Foxes

Foxes are widespread, highly mobile and efficient breeders. They can quickly move in and recolonise areas where fox numbers have been reduced.

Impact of foxes

Foxes are a major predator of lambs, poultry and goat kids. They play a significant role in the decline of native wildlife, including rock wallabies, numbats and bird species.

Foxes also carry diseases such as mange and tapeworm.

Fox control

Fox activity and population size around your property can be observed and monitored by looking out for evidence of foxes including:

  • visible sightings – day and night
  • missing/dead animals (chickens and stock)
  • fox faeces
  • prints
  • dens.

The main poison used to control foxes is 1080 which is regulated by the Pesticides Act and Pesticide Control Order. Landholders must have current approved chemical users training to obtain and use 1080.

Trapping can be undertaken with the aid of mesh cage traps, or soft/rubber jawed leg hold traps and lures.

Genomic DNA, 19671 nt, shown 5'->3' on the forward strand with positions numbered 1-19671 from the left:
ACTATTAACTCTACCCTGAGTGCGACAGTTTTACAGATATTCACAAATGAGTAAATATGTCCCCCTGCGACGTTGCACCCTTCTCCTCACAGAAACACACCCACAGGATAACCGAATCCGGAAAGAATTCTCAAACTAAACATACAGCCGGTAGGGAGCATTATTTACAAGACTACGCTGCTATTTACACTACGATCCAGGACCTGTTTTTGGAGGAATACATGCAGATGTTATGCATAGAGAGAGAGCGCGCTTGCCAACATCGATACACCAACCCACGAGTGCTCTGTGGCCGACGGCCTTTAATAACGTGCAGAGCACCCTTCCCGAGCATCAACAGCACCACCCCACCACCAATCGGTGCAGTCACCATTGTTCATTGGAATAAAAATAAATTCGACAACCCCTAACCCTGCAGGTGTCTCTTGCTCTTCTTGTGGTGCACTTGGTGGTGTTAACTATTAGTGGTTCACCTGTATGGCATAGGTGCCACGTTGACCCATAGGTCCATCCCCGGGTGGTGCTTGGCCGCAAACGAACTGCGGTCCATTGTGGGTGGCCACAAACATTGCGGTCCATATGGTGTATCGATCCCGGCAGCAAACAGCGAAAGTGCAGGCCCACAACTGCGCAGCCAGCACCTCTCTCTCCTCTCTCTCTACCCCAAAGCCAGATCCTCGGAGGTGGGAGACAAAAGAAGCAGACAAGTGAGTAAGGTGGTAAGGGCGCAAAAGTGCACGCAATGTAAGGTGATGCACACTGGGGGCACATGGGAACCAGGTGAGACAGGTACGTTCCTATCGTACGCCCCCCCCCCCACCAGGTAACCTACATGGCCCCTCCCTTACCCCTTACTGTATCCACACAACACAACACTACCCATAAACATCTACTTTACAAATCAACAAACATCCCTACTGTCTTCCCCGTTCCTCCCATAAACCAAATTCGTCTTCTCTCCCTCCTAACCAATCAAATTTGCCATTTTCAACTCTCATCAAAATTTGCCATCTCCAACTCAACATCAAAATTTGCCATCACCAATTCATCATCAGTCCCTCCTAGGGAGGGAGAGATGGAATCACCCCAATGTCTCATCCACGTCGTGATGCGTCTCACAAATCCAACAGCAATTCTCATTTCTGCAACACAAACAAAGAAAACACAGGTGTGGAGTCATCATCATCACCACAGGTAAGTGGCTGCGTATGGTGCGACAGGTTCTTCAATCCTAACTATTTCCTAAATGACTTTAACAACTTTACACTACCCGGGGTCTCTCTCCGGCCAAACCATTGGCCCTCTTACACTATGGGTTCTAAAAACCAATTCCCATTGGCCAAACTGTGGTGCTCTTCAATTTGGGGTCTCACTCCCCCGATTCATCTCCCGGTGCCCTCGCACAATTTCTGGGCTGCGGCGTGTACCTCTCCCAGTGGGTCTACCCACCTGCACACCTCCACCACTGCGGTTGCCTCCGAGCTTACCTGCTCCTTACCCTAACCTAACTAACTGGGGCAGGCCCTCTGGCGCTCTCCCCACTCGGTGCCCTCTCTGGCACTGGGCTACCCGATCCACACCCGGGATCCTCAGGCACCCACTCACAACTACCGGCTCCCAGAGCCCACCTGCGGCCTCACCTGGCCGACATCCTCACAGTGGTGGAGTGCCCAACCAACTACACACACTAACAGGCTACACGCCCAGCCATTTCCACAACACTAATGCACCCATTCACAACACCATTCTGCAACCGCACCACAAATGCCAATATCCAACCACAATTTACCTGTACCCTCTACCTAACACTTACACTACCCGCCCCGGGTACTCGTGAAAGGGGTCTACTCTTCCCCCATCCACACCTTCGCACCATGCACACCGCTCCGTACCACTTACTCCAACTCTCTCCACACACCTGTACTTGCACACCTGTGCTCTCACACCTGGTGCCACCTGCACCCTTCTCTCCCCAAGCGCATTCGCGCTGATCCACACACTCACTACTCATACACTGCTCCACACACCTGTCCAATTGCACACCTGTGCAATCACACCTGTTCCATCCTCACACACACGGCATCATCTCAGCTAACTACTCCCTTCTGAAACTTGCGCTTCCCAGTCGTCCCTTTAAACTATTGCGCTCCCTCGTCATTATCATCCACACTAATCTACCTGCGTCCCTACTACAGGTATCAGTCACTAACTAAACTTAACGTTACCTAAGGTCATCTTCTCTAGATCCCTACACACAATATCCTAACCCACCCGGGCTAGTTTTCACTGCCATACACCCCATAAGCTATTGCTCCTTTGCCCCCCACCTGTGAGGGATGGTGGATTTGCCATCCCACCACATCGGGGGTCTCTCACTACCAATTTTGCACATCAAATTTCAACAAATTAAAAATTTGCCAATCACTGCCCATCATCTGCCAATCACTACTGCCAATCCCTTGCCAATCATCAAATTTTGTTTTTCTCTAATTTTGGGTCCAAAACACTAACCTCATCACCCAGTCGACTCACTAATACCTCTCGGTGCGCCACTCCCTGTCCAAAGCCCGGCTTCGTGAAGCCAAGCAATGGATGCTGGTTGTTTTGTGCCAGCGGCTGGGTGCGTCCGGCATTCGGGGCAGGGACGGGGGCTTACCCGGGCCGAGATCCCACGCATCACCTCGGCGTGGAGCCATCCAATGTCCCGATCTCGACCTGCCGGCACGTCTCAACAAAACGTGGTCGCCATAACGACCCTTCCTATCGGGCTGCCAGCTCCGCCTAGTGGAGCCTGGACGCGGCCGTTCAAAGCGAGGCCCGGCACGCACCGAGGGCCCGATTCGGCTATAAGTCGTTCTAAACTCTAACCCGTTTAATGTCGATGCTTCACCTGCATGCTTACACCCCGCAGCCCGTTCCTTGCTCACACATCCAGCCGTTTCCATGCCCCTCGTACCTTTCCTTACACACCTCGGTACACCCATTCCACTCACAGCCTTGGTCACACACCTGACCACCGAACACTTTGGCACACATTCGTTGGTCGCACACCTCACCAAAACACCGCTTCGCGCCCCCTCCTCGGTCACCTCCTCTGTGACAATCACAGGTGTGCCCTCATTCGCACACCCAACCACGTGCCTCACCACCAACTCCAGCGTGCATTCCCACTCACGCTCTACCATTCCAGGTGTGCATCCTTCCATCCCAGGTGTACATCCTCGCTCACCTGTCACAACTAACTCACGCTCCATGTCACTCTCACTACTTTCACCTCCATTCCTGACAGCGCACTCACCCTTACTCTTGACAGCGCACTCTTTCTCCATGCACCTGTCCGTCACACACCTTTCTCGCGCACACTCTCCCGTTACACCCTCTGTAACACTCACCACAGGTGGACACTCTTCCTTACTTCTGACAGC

For more information on pest species and biosecurity, visit Pestsmart and the Department of Primary Industries.

Otherwise, please contact your local Biosecurity Officer if you require fox pest animal management advice.

Fox pest control order

The NSW Government introduced a Pest Control Order for the European Red Fox in 2014.

Under this order, Local Land Services can serve individual eradication orders to any landholder, requiring them to eradicate foxes.

Where a fox is caged or trapped as part of a control program and cannot be humanely euthanised onsite, a pest animal movement permit from Local Land Services is required to move the fox to a veterinarian for destruction. The application form can be downloaded here:

In line with the pest control order, foxes can no longer be kept in captivity without a permit, released into the wild or rescued from the wild for adoption or re-homing.

Under the Local Land Services Act 2013, penalties apply for failing to comply with a Pest Control Order.

Regional Strategic Pest Animal Management Plans

We've worked with regional pest animal committees and the community to develop regional strategic pest animal management plans in each of our 11 Local Land Services regions.

Your Regional Strategic Pest Animal Management Plans will tell you what priority pest animal pest animals you need to manage and how.

Read your Regional Strategic Pest Animal Management Plan:

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